Wallets and Seeds
1. Why should I not store my seed in a file on my machine or share the seed with someone?
Your seed is used to recreate your wallet and its accounts granting anyone with knowledge of the seed complete control of the funds within the wallet. If your machine were to be compromised and your seed stolen, the attacker would have the ability to drain your funds by sending your DCR to wallets under their control. Likewise, sharing your seed with anyone regardless of your current level of trust is highly discouraged as this could pose a major security risk for your wallet that they may misuse access in the future or store the copy of the seed less securely than you.
The safest method of storing your seed is on a physical medium, eg. written on paper. Store this paper as you would a key to your personal vault of gold. This is essentially what these seed words represent.
2. How can I convert my wallet seed hex to seed words?
You can use the dcrseedhextowords utility to convert a Decred seed from hex to the seed words needed for importing into wallets.
Binaries are available for Windows/Linux/Mac under the Releases tab.
To use it, just run:
$ dcrseedhextowords "whatever your seed hex is here"
3. Can someone steal my coins if they access wallet.db?
Nobody can steal your coins if they get access to the wallet.db file unless they also have your private passphrase. If you chose to use public encryption, they also cannot get access to any of your extended public keys or addresses.
4. Can someone use a brute-force attack on a random wallet to regenerate its seed words?
A wallet seed is nothing more than a 32 byte (256-bit) cryptographically secure random number. An extra byte is added to act as a checksum, giving a total of 33 bytes. These 33 bytes are then mapped to a set of English words to yield a 33 word seed.
Since each of the 32 bytes has 256 possible values, there are 25632 possible seeds. In scientific notation that is more than 1.15*1077. Attempting to brute force a specific seed given this many possibilities is computationally infeasible.
To put this in perspective, assuming there are 7 billion people on the planet, with each person owning 10 computers, and each computer testing a billion possibilities a second, it would still take approximately 26x1048 (that’s 26 trillion trillion trillion trillion) years to brute-force a single seed.
5. My seed is not working. What can I do?
If you are using the CLI wallet, make sure all of the words are on a single line separated by only spaces. When the seed is initially generated it is printed on multiple lines for readability, but they must be entered on a single line when restoring a wallet.
Also double-check your words have no typos by comparing them to the words in the PGP word list.
6. What is the difference between a testnet and mainnet public key address?
A public key address, also called Pay-To-Pubkey (P2Pk), can be identified with its 2-byte prefix which identifies the network and type. A mainnet public key address starts with the letters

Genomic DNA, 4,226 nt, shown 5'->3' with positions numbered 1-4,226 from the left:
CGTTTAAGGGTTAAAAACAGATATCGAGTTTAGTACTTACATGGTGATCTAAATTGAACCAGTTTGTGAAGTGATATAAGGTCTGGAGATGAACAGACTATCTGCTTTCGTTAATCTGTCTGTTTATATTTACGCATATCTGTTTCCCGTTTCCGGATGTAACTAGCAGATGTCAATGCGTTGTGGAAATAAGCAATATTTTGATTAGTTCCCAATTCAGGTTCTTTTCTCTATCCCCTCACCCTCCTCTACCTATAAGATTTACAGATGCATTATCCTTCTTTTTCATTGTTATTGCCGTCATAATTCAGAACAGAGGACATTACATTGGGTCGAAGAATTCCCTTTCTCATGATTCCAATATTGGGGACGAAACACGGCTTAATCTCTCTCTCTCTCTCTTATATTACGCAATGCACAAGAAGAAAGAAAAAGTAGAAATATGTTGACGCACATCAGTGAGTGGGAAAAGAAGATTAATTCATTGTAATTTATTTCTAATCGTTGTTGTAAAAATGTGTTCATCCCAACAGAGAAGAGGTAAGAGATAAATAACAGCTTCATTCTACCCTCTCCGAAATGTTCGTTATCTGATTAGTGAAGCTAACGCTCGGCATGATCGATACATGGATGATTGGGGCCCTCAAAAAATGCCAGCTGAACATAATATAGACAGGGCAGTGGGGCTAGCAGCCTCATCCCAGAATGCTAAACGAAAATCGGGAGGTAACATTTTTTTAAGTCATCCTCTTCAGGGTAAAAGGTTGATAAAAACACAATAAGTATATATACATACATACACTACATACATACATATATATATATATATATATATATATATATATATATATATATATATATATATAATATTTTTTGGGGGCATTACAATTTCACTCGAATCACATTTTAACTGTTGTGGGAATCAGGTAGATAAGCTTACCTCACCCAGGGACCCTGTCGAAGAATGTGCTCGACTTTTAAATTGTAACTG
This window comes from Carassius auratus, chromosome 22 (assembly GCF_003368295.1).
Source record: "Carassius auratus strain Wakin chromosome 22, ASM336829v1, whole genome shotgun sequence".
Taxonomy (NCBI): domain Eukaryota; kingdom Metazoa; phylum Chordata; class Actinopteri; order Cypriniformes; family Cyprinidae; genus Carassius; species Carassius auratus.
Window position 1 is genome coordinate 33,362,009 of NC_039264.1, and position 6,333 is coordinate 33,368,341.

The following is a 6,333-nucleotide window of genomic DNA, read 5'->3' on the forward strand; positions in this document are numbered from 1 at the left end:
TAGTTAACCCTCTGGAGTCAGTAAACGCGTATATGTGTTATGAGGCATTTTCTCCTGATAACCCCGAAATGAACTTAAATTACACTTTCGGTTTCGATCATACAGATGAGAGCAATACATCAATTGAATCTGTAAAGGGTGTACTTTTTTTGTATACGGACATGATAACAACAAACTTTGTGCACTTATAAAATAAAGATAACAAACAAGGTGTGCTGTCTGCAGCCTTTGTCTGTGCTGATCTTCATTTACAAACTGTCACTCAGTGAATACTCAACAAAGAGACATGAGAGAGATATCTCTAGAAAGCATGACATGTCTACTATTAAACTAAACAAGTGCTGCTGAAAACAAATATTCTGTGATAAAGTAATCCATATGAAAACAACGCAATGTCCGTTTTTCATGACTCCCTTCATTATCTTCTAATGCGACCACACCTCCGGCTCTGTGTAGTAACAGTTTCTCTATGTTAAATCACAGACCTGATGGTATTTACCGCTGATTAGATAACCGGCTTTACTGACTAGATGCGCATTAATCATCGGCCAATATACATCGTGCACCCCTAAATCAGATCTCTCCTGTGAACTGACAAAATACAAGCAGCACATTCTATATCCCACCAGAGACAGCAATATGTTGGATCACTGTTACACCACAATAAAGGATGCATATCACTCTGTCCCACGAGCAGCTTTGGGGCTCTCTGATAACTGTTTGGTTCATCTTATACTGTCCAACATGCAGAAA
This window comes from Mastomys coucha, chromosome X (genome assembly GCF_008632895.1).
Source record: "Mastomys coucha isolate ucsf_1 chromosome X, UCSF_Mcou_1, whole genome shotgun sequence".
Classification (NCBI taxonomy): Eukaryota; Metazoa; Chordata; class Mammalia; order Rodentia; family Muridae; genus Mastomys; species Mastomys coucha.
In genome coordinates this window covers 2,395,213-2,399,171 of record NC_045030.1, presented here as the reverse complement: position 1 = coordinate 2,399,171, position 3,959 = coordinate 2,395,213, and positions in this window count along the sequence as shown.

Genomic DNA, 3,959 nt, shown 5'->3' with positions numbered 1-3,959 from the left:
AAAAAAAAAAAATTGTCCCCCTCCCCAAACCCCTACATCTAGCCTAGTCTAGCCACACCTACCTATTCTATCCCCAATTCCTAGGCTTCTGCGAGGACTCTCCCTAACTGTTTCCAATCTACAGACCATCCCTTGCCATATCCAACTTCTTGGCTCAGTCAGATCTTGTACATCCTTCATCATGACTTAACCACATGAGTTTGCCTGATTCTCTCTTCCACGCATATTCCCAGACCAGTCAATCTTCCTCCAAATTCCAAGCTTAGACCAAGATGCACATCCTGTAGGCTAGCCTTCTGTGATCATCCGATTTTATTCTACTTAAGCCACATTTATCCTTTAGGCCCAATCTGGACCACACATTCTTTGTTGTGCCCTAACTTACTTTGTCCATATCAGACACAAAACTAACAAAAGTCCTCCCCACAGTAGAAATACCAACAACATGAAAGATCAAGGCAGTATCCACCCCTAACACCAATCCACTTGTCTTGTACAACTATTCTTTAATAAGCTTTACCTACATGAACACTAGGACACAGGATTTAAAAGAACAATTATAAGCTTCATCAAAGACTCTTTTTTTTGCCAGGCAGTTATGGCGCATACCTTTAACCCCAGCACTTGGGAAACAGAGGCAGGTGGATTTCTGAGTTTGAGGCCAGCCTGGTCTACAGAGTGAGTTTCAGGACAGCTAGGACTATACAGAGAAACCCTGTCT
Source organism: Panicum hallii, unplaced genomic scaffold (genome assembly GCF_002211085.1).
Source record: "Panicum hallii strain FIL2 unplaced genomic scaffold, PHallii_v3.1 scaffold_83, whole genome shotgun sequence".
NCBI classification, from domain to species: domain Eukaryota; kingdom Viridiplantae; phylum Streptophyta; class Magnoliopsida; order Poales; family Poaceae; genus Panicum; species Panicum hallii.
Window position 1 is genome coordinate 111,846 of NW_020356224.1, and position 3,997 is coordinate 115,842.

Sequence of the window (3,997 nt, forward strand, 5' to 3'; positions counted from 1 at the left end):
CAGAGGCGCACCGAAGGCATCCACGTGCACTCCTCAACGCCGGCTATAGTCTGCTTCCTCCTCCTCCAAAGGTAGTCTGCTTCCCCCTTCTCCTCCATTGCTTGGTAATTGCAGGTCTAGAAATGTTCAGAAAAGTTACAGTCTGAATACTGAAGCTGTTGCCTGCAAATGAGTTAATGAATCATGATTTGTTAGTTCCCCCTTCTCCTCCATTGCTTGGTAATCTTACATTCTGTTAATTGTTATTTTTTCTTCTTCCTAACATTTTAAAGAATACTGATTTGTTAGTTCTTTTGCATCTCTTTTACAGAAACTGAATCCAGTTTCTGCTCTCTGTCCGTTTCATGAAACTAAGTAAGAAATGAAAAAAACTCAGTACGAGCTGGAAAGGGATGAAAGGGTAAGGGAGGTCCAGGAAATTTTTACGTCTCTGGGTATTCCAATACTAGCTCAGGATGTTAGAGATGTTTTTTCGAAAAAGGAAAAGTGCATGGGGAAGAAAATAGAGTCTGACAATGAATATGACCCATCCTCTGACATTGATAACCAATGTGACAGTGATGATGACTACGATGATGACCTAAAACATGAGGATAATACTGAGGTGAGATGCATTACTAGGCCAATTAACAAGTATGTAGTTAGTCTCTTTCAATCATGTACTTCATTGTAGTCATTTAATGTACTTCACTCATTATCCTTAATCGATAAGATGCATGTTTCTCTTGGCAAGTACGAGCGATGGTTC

Dk while a testnet public key address starts with the letters
Tk. For details on address types, see the address details page in the developer documentation.
7. I have lost my seed. What can I do?
If you have lost all copies of your seed and the wallet (or the wallet’s passphrase), then you’re out of luck: your funds are truly lost.
If you still have access to the wallet and the passphrase you need to IMMEDIATELY CREATE A NEW WALLET with a new seed that you properly store and then transfer your funds from the old wallet to the new.
If you have live tickets, maintain both wallets until all tickets have voted, then transfer the remaining funds to the new wallet.
You should backup your
wallet.db file (preferably in a thumb drive stored in a secure location) until all funds have been transferred.
8. Could wallet security be improved using 2-Factor Authentication (2FA)?
2-Factor Authentication (2FA) would provide no extra security to Decrediton or dcrwallet.
2FA is an authentication technique in which a computer user is granted access only after successfully presenting two or more pieces of evidence (or factors) to an authentication mechanism. These are typically “something you know”, such as a password, and “something you possess”, such as a smartphone. Proving possession of a smartphone is often achieved using a piece of software on the device which implements a Time-based One-Time Password (TOTP) algorithm. Google Authenticator and Authy are two well known examples.
2FA using TOTP is most commonly used in client/server applications as a mechanism for clients to prove their identity to the server. The security added by this mechanism depends on both the client and the server agreeing upon a TOTP algorithm, and each implementing it independently. In order to subvert authentication, an attacker would have to compromise both the client and the server software.
In the case of Decrediton or dcrwallet, both the client and server implementations of TOTP would exist on the same machine, which would negate the primary security enhancement usually attributed to 2FA.
For extra reading on this topic, Exodus wallet has a detailed article named Why local apps and 2FA aren’t friends yet.